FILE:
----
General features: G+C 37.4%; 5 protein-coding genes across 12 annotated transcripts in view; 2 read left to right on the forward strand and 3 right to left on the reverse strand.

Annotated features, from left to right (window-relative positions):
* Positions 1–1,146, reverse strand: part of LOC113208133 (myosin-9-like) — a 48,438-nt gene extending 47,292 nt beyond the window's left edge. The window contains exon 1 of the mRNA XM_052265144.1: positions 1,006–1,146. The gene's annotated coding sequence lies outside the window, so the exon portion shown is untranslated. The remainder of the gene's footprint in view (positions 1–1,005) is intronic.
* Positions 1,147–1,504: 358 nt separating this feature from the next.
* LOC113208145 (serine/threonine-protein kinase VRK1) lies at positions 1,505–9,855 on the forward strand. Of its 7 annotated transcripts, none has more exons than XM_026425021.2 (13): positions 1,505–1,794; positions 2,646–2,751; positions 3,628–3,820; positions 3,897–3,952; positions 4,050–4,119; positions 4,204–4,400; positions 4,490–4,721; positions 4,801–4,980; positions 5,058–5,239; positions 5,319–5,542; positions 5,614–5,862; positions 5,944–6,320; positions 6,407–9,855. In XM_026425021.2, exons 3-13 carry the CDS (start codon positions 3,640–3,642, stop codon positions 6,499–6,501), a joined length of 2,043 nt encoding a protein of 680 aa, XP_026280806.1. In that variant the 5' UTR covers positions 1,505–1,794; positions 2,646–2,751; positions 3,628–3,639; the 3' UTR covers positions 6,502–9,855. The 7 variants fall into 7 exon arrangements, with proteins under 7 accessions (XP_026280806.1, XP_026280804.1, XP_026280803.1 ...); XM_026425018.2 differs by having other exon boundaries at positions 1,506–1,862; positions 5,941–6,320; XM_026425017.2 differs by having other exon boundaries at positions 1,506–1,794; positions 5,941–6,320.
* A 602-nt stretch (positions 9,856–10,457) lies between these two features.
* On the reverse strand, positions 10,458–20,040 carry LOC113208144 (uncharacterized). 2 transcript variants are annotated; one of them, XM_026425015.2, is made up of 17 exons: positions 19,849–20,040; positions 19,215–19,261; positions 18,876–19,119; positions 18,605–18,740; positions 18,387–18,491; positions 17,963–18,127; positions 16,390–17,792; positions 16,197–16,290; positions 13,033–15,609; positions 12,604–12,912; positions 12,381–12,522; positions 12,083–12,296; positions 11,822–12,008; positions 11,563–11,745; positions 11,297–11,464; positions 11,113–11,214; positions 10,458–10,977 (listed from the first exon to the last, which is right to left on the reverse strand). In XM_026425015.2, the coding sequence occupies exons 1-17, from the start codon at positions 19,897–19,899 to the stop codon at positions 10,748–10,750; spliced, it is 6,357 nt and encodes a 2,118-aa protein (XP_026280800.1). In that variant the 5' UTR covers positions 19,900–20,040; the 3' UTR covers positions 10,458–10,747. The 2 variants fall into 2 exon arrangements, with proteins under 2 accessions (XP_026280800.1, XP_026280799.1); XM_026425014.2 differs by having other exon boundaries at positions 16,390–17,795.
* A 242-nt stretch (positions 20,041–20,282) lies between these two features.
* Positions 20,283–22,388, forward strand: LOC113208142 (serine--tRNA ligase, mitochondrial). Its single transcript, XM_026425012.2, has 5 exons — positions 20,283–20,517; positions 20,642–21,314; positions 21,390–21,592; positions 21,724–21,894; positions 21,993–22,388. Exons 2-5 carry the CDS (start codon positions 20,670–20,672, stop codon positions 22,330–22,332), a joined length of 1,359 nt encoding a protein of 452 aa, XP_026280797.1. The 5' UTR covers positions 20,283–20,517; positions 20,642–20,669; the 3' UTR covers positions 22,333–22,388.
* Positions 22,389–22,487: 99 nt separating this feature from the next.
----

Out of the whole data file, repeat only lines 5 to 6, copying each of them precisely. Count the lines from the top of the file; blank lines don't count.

* LOC113208145 (serine/threonine-protein kinase VRK1) lies at positions 1,505–9,855 on the forward strand. Of its 7 annotated transcripts, none has more exons than XM_026425021.2 (13): positions 1,505–1,794; positions 2,646–2,751; positions 3,628–3,820; positions 3,897–3,952; positions 4,050–4,119; positions 4,204–4,400; positions 4,490–4,721; positions 4,801–4,980; positions 5,058–5,239; positions 5,319–5,542; positions 5,614–5,862; positions 5,944–6,320; positions 6,407–9,855. In XM_026425021.2, exons 3-13 carry the CDS (start codon positions 3,640–3,642, stop codon positions 6,499–6,501), a joined length of 2,043 nt encoding a protein of 680 aa, XP_026280806.1. In that variant the 5' UTR covers positions 1,505–1,794; positions 2,646–2,751; positions 3,628–3,639; the 3' UTR covers positions 6,502–9,855. The 7 variants fall into 7 exon arrangements, with proteins under 7 accessions (XP_026280806.1, XP_026280804.1, XP_026280803.1 ...); XM_026425018.2 differs by having other exon boundaries at positions 1,506–1,862; positions 5,941–6,320; XM_026425017.2 differs by having other exon boundaries at positions 1,506–1,794; positions 5,941–6,320.
* A 602-nt stretch (positions 9,856–10,457) lies between these two features.